Joseph Traub (Columbia University (on sabbatical at Harvard))
We introduce the notion of strong quantum speedup. To compute this speedup one must know the classical computational complexity. What is it about the problems of quantum physics and quantum chemistry that enable us to get lower bounds on the classical complexity?
Juerg Froehlich (ETH Zurich)
After a brief general introduction to the subject of quantum probability theory, quantum dynamical systems are introduced and some of their probabilistic features are described. On the basis of a few general principles - "duality between observables and indeterminates", "loss of information" and "entanglement generation" - a quantum theory of experiments and measurements is developed, and the "theory of von Neumann measurements" is outlined. Finally, a theory of non-demolition measurements is sketched, and, as an application of the Martingale Convergence Theorem, it is shown how facts emerge in non-demolition measurements.
Matthias Troyer (ETH Zurich)
About a century after the development of quantum mechanics we have now reached an exciting time where non-trivial devices that make use of quantum effects can be built. While a universal quantum computer of non-trivial size is still out of reach there are a number commercial and experimental devices: quantum random number generators, quantum encryption systems, and analog quantum simulators. In this colloquium I will present some of these devices and validation tests we performed on them. Quantum random number generators use the inherent randomness in quantum measurements to produce true random numbers, unlike classical pseudorandom number generators which are inherently deterministic. Optical lattice emulators use ultracold atomic gases in optical lattices to mimic typical models of condensed matter physics. Finally, I will discuss the devices built by Canadian company D-Wave systems, which are special purpose quantum simulators for solving hard classical optimization problems.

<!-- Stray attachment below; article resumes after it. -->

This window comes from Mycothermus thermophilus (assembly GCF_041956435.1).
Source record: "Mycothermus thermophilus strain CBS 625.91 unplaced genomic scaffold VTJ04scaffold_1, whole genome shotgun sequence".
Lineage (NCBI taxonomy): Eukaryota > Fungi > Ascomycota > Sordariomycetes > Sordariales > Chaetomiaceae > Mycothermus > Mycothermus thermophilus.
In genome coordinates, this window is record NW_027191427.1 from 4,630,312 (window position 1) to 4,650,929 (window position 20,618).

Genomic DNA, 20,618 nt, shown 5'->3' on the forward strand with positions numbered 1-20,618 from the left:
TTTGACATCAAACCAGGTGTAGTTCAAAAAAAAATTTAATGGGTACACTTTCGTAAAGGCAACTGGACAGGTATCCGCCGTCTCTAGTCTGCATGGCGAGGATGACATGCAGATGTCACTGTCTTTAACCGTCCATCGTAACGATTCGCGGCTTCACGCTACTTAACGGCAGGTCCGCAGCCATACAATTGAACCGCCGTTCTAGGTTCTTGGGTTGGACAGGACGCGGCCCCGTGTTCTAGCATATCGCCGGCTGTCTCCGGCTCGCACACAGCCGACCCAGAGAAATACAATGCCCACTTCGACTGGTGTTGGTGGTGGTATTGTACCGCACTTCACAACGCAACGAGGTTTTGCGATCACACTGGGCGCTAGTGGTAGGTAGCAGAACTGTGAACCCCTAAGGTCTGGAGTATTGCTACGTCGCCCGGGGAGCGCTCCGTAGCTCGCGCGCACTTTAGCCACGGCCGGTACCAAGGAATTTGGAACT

Sean Hallgren (Penn State (visiting MIT))
Computing the unit group of a number field is one of the main problems in computational algebraic number theory. Polynomial time algorithms for problems for arbitrary degree number fields should be polynomial time in both the degree and log of the discriminant. The best classical algorithms for computing the unit group takes time exponential in both parameters. There is a quantum algorithm that runs in time polynomial in log the discriminant but exponential in the degree. We give a quantum algorithm that is polynomial in both parameters of the number field. The proof works via a reduction to a continuous Hidden Subgroup Problem.